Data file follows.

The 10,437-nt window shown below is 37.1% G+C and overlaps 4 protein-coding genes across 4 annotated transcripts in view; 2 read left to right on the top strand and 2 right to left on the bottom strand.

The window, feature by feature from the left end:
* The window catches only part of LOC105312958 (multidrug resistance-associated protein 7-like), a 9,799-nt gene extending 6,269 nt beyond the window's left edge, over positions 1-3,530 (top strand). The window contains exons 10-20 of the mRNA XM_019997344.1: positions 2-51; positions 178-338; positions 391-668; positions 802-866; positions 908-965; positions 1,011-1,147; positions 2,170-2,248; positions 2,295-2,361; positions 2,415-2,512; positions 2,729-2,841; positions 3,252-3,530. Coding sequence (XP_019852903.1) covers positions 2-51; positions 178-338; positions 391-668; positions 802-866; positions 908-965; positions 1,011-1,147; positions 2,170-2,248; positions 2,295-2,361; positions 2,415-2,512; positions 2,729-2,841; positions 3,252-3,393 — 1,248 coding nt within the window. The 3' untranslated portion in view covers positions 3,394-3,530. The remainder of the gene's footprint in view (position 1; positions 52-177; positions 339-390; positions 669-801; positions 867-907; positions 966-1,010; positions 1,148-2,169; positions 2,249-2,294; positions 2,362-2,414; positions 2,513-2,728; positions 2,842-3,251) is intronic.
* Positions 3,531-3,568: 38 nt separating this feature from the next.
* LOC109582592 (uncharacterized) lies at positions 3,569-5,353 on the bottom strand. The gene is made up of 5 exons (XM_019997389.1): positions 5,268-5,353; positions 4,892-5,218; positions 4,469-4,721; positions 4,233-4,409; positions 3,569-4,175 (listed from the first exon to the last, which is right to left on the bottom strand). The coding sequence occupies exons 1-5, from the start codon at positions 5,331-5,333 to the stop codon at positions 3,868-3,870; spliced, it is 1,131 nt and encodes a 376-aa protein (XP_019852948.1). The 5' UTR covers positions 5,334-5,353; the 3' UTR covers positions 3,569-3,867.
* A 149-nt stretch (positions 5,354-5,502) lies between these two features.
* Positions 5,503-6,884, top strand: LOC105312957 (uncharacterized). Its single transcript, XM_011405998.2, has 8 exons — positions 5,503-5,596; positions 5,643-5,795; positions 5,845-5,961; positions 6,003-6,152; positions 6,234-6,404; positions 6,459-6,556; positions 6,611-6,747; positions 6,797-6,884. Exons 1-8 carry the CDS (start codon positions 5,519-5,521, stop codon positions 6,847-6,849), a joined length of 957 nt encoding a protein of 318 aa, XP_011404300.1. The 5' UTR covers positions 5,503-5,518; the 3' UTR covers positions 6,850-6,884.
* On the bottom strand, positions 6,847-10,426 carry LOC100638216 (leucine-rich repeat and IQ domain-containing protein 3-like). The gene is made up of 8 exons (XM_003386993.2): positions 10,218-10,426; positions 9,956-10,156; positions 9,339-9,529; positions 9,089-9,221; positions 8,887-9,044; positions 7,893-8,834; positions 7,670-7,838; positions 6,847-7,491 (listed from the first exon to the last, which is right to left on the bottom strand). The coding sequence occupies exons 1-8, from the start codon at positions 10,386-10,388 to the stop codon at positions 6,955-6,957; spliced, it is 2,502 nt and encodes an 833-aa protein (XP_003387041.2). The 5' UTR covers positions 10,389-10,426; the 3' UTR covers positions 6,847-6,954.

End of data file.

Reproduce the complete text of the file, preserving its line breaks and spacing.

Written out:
The 10,437-nt window shown below is 37.1% G+C and overlaps 4 protein-coding genes across 4 annotated transcripts in view; 2 read left to right on the top strand and 2 right to left on the bottom strand.

The window, feature by feature from the left end:
* The window catches only part of LOC105312958 (multidrug resistance-associated protein 7-like), a 9,799-nt gene extending 6,269 nt beyond the window's left edge, over positions 1-3,530 (top strand). The window contains exons 10-20 of the mRNA XM_019997344.1: positions 2-51; positions 178-338; positions 391-668; positions 802-866; positions 908-965; positions 1,011-1,147; positions 2,170-2,248; positions 2,295-2,361; positions 2,415-2,512; positions 2,729-2,841; positions 3,252-3,530. Coding sequence (XP_019852903.1) covers positions 2-51; positions 178-338; positions 391-668; positions 802-866; positions 908-965; positions 1,011-1,147; positions 2,170-2,248; positions 2,295-2,361; positions 2,415-2,512; positions 2,729-2,841; positions 3,252-3,393 — 1,248 coding nt within the window. The 3' untranslated portion in view covers positions 3,394-3,530. The remainder of the gene's footprint in view (position 1; positions 52-177; positions 339-390; positions 669-801; positions 867-907; positions 966-1,010; positions 1,148-2,169; positions 2,249-2,294; positions 2,362-2,414; positions 2,513-2,728; positions 2,842-3,251) is intronic.
* Positions 3,531-3,568: 38 nt separating this feature from the next.
* LOC109582592 (uncharacterized) lies at positions 3,569-5,353 on the bottom strand. The gene is made up of 5 exons (XM_019997389.1): positions 5,268-5,353; positions 4,892-5,218; positions 4,469-4,721; positions 4,233-4,409; positions 3,569-4,175 (listed from the first exon to the last, which is right to left on the bottom strand). The coding sequence occupies exons 1-5, from the start codon at positions 5,331-5,333 to the stop codon at positions 3,868-3,870; spliced, it is 1,131 nt and encodes a 376-aa protein (XP_019852948.1). The 5' UTR covers positions 5,334-5,353; the 3' UTR covers positions 3,569-3,867.
* A 149-nt stretch (positions 5,354-5,502) lies between these two features.
* Positions 5,503-6,884, top strand: LOC105312957 (uncharacterized). Its single transcript, XM_011405998.2, has 8 exons — positions 5,503-5,596; positions 5,643-5,795; positions 5,845-5,961; positions 6,003-6,152; positions 6,234-6,404; positions 6,459-6,556; positions 6,611-6,747; positions 6,797-6,884. Exons 1-8 carry the CDS (start codon positions 5,519-5,521, stop codon positions 6,847-6,849), a joined length of 957 nt encoding a protein of 318 aa, XP_011404300.1. The 5' UTR covers positions 5,503-5,518; the 3' UTR covers positions 6,850-6,884.
* On the bottom strand, positions 6,847-10,426 carry LOC100638216 (leucine-rich repeat and IQ domain-containing protein 3-like). The gene is made up of 8 exons (XM_003386993.2): positions 10,218-10,426; positions 9,956-10,156; positions 9,339-9,529; positions 9,089-9,221; positions 8,887-9,044; positions 7,893-8,834; positions 7,670-7,838; positions 6,847-7,491 (listed from the first exon to the last, which is right to left on the bottom strand). The coding sequence occupies exons 1-8, from the start codon at positions 10,386-10,388 to the stop codon at positions 6,955-6,957; spliced, it is 2,502 nt and encodes an 833-aa protein (XP_003387041.2). The 5' UTR covers positions 10,389-10,426; the 3' UTR covers positions 6,847-6,954.